A while back we started having issues with livestock from a property down the road. The acreage is rented out to a guy who hasn’t done the best job maintaining the fences. In addition he allows the animals to overgraze the land and they start getting hungry, so as a result a collection of horses, sheep and a mule were able wander all over the hillsides–including onto our land. Not only was it annoying from a smell perspective, this all was happening while we were in the middle of the pool resurfacing project.
And we’re not talking about an occasional stray lamb–we’re talking about having to hop into the mini-truck three times a day to herd a dozen or so varmints out the front gates, as that is the only way in now that our perimeter fencing is tidier.
Here are sheep at the start of the driveway (taken from the easement.)
Sheep out near the stables….
And the mule. I actually felt really sorry for this guy. He had a huge wound on his left shoulder that was so covered in layers of flies it moved on it’s own.
And here is a shot of our gate: because we’re still shopping around for a new head unit to allow better control (right now the controller requires a machine with Windows 3.1 to access it) the only way to keep the gate shut is to manually close it and run a chain through to secure it.
After four days of issues things were quiet for a couple of weeks, but then the invasions began again. Since I had called animal control to report the problems a few days after the first wave of invasions (and they cited the owner and made him take the poor mule to a vet immediately to have the shoulder wound dealt with,) it became a matter of waiting for the stinky sheep to reappear and then to call county animal control so they could come try to collect them.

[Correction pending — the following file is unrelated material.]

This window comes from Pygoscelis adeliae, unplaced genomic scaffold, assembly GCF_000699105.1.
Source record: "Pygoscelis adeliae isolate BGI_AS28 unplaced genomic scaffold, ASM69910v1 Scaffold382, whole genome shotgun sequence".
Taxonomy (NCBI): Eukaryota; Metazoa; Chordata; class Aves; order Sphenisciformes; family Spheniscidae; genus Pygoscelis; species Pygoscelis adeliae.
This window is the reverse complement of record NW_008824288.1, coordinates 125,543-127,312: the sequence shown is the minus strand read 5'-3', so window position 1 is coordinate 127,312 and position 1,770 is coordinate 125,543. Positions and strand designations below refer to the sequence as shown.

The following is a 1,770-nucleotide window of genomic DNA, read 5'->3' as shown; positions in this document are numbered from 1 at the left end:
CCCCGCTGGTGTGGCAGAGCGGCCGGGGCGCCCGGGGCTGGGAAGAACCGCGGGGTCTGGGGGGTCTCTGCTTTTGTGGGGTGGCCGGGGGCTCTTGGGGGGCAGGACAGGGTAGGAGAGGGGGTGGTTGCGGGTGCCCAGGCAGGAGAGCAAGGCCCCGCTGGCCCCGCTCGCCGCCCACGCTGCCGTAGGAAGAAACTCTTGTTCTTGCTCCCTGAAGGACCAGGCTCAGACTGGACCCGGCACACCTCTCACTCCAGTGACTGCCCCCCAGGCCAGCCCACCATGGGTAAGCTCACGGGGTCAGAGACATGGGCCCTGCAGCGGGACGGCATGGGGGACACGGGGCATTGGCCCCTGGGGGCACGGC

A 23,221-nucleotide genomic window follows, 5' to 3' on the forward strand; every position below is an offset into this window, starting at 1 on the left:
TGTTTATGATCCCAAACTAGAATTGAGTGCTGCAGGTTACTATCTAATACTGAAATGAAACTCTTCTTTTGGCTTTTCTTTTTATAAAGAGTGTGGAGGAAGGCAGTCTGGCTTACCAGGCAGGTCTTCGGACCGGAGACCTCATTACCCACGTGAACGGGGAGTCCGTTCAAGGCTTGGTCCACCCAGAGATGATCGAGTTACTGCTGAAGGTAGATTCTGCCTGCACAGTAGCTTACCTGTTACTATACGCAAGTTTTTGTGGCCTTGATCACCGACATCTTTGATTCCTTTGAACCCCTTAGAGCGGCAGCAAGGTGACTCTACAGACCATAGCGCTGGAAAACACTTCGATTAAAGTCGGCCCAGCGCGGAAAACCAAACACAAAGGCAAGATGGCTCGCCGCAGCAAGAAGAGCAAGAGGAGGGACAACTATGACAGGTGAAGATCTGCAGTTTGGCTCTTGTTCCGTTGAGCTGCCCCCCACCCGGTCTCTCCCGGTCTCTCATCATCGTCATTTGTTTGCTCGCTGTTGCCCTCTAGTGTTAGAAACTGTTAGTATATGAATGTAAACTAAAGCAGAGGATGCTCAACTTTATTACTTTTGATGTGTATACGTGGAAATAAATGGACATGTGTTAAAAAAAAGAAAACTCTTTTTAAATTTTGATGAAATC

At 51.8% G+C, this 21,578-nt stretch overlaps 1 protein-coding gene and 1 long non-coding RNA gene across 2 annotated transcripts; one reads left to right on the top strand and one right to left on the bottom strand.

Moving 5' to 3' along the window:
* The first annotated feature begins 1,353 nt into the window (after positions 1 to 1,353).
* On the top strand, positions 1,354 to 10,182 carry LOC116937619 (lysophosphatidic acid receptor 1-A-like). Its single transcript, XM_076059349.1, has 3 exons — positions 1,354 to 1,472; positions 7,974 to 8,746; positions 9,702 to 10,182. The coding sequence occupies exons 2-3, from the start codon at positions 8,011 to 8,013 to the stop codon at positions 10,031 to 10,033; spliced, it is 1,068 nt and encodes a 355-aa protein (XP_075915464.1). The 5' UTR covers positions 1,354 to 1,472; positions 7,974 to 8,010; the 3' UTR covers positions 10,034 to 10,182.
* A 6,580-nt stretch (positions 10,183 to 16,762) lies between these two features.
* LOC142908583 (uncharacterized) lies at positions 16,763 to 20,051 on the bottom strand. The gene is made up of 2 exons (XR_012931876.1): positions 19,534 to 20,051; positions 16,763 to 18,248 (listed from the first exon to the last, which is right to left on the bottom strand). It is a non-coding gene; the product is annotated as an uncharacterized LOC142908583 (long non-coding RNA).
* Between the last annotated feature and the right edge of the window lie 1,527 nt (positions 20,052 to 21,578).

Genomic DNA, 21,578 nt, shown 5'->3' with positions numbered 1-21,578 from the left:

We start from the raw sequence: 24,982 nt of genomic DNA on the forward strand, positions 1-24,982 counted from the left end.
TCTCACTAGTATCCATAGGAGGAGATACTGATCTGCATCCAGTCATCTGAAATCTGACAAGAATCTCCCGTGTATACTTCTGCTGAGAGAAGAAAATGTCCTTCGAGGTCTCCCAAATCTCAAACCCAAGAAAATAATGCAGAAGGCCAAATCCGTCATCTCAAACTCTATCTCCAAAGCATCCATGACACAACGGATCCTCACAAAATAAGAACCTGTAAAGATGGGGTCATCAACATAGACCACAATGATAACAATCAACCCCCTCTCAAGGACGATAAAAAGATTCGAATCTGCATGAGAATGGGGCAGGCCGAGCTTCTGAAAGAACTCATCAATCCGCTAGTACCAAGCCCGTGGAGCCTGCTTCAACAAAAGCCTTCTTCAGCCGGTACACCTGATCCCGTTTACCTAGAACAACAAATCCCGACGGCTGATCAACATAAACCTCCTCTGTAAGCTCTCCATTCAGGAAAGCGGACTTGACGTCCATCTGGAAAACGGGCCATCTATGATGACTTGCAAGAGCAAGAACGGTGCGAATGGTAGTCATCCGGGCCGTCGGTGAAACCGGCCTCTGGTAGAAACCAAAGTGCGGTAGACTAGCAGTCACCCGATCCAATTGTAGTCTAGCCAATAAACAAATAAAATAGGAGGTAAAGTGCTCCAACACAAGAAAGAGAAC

So one sunny day AC rocked up with their trailer and we tried to get all 13 or 14 stinky sheep inside.
It was exhausting work made difficult by the fact that mini-truck was having a battery issue and thus out of service. This meant I ran several miles–usually at a sprint while wearing my wellies. Seeing as running is a rather painful thing to do thanks to some old injuries, I was a bit more than just sore the next day. Still in the end we managed to get 7 stinky sheep into the trailer.
And then once Agent Smith returned home from Sonoma where he was buying a new seat for The Bus, three of the sheep showed up again and we managed to capture the ring leader. She spent the night in a stable stall and AC collecting her in the morning.
Thankfully other than a couple of unrelated cows breaking in recently, we haven’t had further issues. Our next nearest neighbor though has not been so lucky. The sheep pretty much destroyed their garden and grape vines. Then after the owner of the livestock sold off the sheep he bought goats and the goats did the same thing–only they have yet to appear on our land. Perhaps the mule, who still lives there, clued them in on what happens to livestock that enter our gates…..sheep go in but don’t come out!